If a blizzard or a nosy neighbor prevents you from shooting outside, move indoors—to a kitchen or dining-room table, or to a card table set up in front of a bright window. (Keep that flash turned off.)
If you don’t have enough light, your camera will use a slow shutter speed (a longer exposure time). Unless you have the steady hands of a neurosurgeon, your photo will probably be blurry.
One solution is to use a tripod. A cheaper solution is to throw more light on the subject with a desk lamp or a set of hardware store work lamps clamped on to a couple of chairs. Position the lights as shown on page 66. Avoid bright light behind the item—backlighting, as it’s called, may flatter a model’s hair, but yields bad eBay pictures.
If you’re adding supplemental lighting, your photos may have a yellowish color cast. If that’s bothersome, switch your camera’s white-balance setting to “tungsten.”
Look at The LCD
On most cameras, the viewfinder doesn’t show exactly what the lens is seeing. That isn’t a problem when you’re shooting a beach scene, but when you’re shooting close-ups, you may risk cutting off part of your subject. To avoid this, compose your shot while looking at the camera’s LCD screen, which does show exactly what the lens sees. But note that holding the camera at arm’s length can increase the chances of a blurry photo; here’s where a tripod really helps.
Show the Items in a Set
If the item you’re selling is comprised of multiple pieces or components, consider taking a group shot—a picture showing the pieces that come with the item.
eBay shoppers can’t open up a box and paw through its contents, but a group shot is the next best thing. It enables shoppers to see what’s included with your item, and it proves that you have all the pieces.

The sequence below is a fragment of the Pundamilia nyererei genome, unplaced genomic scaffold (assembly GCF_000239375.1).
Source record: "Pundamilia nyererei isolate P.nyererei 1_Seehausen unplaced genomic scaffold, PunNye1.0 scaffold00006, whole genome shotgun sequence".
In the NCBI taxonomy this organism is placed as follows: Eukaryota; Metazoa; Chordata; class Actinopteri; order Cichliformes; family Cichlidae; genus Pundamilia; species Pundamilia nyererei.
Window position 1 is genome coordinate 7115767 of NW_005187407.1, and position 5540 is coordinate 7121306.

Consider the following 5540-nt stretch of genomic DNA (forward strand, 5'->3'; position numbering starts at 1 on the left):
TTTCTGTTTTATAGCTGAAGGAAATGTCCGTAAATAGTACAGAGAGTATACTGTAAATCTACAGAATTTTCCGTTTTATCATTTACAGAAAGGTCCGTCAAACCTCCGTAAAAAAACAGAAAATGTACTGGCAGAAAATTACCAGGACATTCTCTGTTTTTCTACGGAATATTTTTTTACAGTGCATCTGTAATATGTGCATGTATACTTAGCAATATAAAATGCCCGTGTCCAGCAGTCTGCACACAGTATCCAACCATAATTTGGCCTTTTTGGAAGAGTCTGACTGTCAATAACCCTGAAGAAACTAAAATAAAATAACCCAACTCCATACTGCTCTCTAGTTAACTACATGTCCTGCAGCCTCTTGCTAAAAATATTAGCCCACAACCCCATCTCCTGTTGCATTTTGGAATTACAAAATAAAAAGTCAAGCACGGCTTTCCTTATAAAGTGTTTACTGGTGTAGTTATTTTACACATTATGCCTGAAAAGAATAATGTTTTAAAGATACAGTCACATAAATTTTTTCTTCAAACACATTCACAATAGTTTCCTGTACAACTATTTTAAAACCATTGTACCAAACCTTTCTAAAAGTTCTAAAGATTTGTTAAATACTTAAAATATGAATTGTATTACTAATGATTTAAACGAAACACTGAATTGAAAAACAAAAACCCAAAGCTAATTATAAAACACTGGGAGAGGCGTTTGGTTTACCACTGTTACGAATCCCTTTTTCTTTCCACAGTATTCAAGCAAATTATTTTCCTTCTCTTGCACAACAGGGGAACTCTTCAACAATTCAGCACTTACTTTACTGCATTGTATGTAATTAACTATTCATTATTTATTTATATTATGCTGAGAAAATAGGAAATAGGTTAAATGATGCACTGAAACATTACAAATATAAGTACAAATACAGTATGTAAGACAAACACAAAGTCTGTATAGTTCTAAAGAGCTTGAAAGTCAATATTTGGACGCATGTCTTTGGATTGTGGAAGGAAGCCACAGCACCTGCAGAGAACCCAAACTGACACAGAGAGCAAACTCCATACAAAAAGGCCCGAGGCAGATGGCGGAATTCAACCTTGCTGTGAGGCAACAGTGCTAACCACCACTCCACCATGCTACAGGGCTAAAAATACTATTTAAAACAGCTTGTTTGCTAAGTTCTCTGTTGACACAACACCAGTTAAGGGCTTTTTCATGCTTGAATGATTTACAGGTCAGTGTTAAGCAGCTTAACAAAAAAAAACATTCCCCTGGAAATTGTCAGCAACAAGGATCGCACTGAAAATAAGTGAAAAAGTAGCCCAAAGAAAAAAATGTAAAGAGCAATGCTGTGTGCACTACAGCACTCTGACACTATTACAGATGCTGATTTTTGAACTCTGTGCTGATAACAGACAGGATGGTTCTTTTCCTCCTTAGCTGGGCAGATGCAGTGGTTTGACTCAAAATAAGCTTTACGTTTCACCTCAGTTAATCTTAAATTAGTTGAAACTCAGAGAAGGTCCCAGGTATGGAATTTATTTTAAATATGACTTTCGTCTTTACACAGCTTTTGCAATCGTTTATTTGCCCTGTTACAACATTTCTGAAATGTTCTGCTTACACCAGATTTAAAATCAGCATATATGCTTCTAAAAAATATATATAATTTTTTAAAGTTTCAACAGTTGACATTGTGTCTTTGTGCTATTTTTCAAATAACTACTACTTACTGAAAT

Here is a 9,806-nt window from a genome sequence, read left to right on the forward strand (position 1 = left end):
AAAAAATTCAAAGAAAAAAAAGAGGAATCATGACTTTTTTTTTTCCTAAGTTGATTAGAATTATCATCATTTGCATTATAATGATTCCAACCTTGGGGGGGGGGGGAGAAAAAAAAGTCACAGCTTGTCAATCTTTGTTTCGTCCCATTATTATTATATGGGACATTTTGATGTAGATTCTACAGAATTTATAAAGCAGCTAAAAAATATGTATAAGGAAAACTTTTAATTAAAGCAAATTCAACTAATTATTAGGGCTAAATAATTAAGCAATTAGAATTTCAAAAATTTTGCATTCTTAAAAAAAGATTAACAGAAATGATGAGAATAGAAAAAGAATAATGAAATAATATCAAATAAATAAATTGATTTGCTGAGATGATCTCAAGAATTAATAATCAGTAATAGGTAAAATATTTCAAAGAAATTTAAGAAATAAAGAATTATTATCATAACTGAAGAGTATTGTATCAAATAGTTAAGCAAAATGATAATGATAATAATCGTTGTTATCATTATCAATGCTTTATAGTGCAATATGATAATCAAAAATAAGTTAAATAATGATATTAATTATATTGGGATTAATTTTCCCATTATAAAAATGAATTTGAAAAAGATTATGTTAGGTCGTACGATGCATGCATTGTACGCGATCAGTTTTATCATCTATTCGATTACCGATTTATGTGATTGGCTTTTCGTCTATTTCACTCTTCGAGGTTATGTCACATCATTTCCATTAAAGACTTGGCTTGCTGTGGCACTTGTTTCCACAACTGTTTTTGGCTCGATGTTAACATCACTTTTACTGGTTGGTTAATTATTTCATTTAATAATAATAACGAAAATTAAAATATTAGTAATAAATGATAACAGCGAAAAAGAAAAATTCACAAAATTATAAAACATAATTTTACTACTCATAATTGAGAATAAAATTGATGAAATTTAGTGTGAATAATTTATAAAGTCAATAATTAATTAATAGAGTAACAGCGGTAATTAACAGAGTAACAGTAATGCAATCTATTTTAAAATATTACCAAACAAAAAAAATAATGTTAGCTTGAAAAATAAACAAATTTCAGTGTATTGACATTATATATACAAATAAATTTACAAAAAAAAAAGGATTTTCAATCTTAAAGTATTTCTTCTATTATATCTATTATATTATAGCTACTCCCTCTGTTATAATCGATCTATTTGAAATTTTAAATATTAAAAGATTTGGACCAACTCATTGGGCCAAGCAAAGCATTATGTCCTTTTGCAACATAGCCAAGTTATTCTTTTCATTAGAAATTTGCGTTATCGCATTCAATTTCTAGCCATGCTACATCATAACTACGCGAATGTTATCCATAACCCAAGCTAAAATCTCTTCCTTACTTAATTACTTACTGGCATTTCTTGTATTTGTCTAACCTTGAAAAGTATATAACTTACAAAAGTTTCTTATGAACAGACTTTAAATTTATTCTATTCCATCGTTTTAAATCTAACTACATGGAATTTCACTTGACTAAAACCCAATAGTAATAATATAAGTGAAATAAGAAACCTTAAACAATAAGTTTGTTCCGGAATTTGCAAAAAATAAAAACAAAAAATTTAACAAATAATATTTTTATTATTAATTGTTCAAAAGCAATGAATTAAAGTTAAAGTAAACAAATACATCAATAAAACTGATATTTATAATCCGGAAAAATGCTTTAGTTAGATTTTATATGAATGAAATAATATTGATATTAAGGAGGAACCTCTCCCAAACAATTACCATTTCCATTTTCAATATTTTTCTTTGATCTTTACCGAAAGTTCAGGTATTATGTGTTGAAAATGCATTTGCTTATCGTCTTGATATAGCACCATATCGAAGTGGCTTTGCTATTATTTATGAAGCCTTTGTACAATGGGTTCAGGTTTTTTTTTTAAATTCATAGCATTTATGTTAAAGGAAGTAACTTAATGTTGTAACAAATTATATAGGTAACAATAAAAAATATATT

If one of the items is the star of the show, consider taking a separate close-up photo of it.
Choose a Contrasting Background
Don’t just set an item on a tabletop or driveway and fire away. Create a background for it—solid-colored cloth, colored construction paper, a bed sheet, or the seamless background paper that photographers use.
Whatever background material you use, choose something with a color that contrasts with the item. Don’t photograph a silver pin against a white background—it will look bland. There’s a reason jewelers display their wares against dark velvet: the contrast makes the jewelry look brighter.
How Big Is It?
It’s hard to judge an object’s size when there’s nothing else in the photo. That isn’t a problem for small items with an obvious size—for example, a Hot Wheels car or a fountain pen.
But for jewelry and other items whose size can vary hugely, you might consider including something a bidder can use as a visual reference—a ruler or a quarter, for example.
The Low-Budget Countertop Studio
Here’s a kitchen-countertop setup that we often use for photographing small and medium-sized items.
Our background: a sheet of paper yanked from a printer and taped to the countertop. Our lighting: the kitchen lights. The tabletop tripod keeps the camera steady, enabling us to turn off the flash.
Our background (the sheet of printer paper) is too small to completely fill the frame, so we crop our photos as shown on page 74.